Try not to stumble too much on the syntax. Simply understand that we defined a new type, "Point2D", as a composite of two floats, which we named X and Y. We can now create all the Point2Ds we want, just like we could create all the floats or strings we want. Point2D is a new data type, our *own *data type, and it has two members. We can now define functions that create and operate on this type. This allows us to *use related data as a single value*.

We could use our new Sum function like so:

var p1 = new Point2D();
p1.X = 10;
p1.Y = 10;
var p2 = new Point2D();
p2.X = 13;
p2.Y = 15;
var p3 = Sum(p1, p2);
Console.WriteLine("({0},{1}) + ({2},{3}) = ({4},{5})", p1.X, p1.Y, p2.X, p2.Y, p3.X, p3.Y);
// prints "(10,10) + (13,15) = (23,25)"

Now, writing:

var p3 = Sum(p1, p2);

(where p1, p2 and p3 are Point2Ds) is ok, but it'd be much nicer if just like we do with floats, we could more naturally write:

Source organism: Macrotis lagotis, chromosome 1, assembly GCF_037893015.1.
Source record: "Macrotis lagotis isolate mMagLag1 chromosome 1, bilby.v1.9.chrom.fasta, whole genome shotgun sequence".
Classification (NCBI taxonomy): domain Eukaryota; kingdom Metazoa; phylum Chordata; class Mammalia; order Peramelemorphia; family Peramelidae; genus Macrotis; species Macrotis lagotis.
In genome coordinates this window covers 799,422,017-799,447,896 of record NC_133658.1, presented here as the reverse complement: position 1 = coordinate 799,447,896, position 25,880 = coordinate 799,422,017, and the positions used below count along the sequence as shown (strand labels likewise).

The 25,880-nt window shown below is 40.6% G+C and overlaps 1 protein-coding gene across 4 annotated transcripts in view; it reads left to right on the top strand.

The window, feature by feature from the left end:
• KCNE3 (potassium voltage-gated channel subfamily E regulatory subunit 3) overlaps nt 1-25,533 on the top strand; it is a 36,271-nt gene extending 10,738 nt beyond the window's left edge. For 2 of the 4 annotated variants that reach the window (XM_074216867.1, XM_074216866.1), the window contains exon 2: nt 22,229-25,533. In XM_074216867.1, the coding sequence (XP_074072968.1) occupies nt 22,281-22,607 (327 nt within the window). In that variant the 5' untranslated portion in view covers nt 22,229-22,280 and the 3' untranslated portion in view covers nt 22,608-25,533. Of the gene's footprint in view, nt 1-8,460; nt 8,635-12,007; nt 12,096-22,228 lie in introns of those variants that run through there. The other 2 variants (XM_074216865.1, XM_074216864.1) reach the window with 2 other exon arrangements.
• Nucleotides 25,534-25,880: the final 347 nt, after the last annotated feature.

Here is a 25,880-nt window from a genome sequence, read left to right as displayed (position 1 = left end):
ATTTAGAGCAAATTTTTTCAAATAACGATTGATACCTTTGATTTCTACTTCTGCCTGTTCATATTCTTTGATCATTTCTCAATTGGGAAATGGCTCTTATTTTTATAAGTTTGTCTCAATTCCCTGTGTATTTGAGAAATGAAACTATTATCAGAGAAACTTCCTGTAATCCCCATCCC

var p3 = p1 + p2;

To do this, we need to define what the operator "+" means, when applied to two Point2Ds. Intuitively enough, we need to modify our definition of Point2D to specify this meaning:

class Point2D {
public float X;
public float Y;
public static Point2D operator +(Point2D p1, Point2D p2)
{
var result = new Point2D();
result.X = p1.X + p2.X;
result.Y = p1.Y + p2.Y;
return result;
}
}

Again, try not to focus too much on the syntax. We're defining "operator +" as a function that takes two Point2Ds and returns their sum, i.e. another Point2D. And now, the above code just works!

Look ma' I just learned operator overloading!

Finally, it'd also be nice if it didn't require three lines of code to create and initialize a Point2D:

var p1 = new Point2D();
p1.X = 3;
p1.Y = 5;
// All this typing!!! URRRGH

Wouldn't it be nice if we could just write this in one line, say like so:

var p1 = new Point2D(3, 5);
// AAAAH WAY BETTER

And this would automatically assign 3 to X and 5 to Y. C# allows us to do this with special methods called *constructors.* So let's modify the Point2D class again:

class Point2D
{
public float X;
public float Y;
public Point2D(float x, float y)
{
X = x;
Y = y;
}
public static Point2D operator +(Point2D p1, Point2D p2)
{
return new Point2D(p1.X + p2.X, p1.Y + p2.Y);
}
}

The strange Point2D method with no return type is what's called a constructor. It allows us to write the initialization logic in only one place, and then create our objects much more easily.